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CPAP support during a power outage

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CharmingSalmonSeaLion1510 +0 points · almost 3 years ago Original Poster

If you live in an area subject to frequent power outages, you’ve probably had to deal with the issue of how to run your PAP machine during an outage. The first line of defense, of course, is to have either a generator, a whole house battery, or deep cycle (usually marine) battery backup.

But it is also frequently the case that if you are dependent on oxygen, PAP, or other electrical medical equipment, your local electrical utility will prioritize outages affecting you. However, they can do that, ONLY if they are aware of your medical needs.

So, be sure to contact your local utility to see if they offer this service. If so, register with them. If not, encourage them to do so, and stress the medical necessity.

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wiredgeorge +0 points · almost 3 years ago Sleep Enthusiast

I live in a very rural area (there is an X out on our road marking the official middle of nowhere) and when the power goes out, there is no prioritizing anything. It means that a transformer has blown up OR a transmission line is down. I purchased a generator and have a switch near my inside breaker box where I can cut over various rooms in our home to run off the generator. All I need to do is start the generator, plug it in (30A service) and flip the switches adjacent to our home inside breaker box. Our little generator is a tad under 4k running watts so can't run the home heating or A/C but can run most all else including a room window A/C. If you are on a PAP machine, consider setting up this type arrangement. If I had more money, I might want to look at solar/batteries as a solution but this takes some serious money to set up but would also help with your electric bill and might save you money in the long run!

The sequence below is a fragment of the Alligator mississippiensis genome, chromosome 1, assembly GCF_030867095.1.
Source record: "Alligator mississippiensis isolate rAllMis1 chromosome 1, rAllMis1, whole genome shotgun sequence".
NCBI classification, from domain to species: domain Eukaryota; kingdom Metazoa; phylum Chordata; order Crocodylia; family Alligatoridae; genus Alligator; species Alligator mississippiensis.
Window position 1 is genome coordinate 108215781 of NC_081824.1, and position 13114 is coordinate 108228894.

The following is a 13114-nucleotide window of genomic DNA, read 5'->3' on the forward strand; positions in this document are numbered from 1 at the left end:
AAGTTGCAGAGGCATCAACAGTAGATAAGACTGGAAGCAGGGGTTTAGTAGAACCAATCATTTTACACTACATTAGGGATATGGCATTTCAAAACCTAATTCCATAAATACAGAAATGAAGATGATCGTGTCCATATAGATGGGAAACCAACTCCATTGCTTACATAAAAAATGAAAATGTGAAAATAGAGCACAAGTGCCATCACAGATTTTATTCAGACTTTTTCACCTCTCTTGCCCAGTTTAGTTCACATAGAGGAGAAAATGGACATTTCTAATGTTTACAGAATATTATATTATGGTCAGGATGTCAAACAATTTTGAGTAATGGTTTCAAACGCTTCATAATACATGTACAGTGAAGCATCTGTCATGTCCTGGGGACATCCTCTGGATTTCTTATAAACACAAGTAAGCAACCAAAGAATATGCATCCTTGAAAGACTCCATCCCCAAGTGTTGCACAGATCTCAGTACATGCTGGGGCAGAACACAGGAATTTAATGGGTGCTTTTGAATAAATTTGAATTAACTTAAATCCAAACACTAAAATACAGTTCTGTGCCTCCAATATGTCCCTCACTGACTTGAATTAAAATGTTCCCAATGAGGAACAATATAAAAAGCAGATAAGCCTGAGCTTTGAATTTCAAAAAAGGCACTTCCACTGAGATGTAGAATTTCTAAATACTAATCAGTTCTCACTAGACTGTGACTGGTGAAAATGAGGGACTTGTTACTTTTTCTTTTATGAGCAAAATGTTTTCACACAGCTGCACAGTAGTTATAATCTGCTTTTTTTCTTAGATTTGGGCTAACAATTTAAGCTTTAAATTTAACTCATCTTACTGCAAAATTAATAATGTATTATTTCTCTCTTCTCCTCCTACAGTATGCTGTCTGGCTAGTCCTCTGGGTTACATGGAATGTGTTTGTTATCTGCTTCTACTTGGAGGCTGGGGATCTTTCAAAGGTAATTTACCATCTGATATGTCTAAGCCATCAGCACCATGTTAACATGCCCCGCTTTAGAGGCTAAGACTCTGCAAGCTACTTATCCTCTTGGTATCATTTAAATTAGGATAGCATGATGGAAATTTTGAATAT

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jnk +0 points · almost 3 years ago

Although it is by no means my area of expertise, I believe that it may be important to remind some CPAP users, especially those using certain older humidifiers, of the importance of a pure/true sine wave when attempting to go off-grid:

"If you use a CPAP machine, especially one that includes a heated humidifier, then you’ll probably want to go with a pure sine wave inverter to avoid damaging the unit. It’s always a good idea to check the recommendations of the manufacturer, but most CPAP manufacturers recommend going with a pure sine wave inverter." -- https://www.lifewire.com/pure-sine-wave-inverters-534758

"Alternating current (AC) produced by a TSW [true sine wave] inverter . . . has a smooth waveform. This differs from the modified sine wave (MSW) of square wave and modified square wave inverters. The waveform of these types of inverters is a rough, stepped, digital approximation of a TSW."
-- https://y79961nbs4u2hvbnwronx9zx-wpengine.netdna-ssl.com/wp-content/uploads/2017/08/sine_wave_white_paper.pdf

For older ResMed machines, especially, this is important for using the humidifiers:

"Q. I am going camping. What do I need to run my sleep apnea machine?

"A. You will need a marine or deep cycle battery – rated 50 amp hours or higher, plus one of the following:

"For AirSense 10, AirCurve 10, Lumis and S9 machines, a ResMed converter is available from your nearest ResMed Accredited Outlet.

"Alternatively, you can use a modified sine wave inverter with a continuous power rating of 150w or higher for these devices. (not for use with older machines using H2i, H3i or H4i humidifiers). Enquire about purchasing an inverter at your local electronics store.

"For older machines using H2i, H3i or H4i humidifiers, you’ll need a pure sine wave inverter with a continuous power rating of 300w and a peak/surge rating of 500w.

-- https://www.resmed.com/au/en/consumer/support/therapy-and-maintenance/travel-faqs.html

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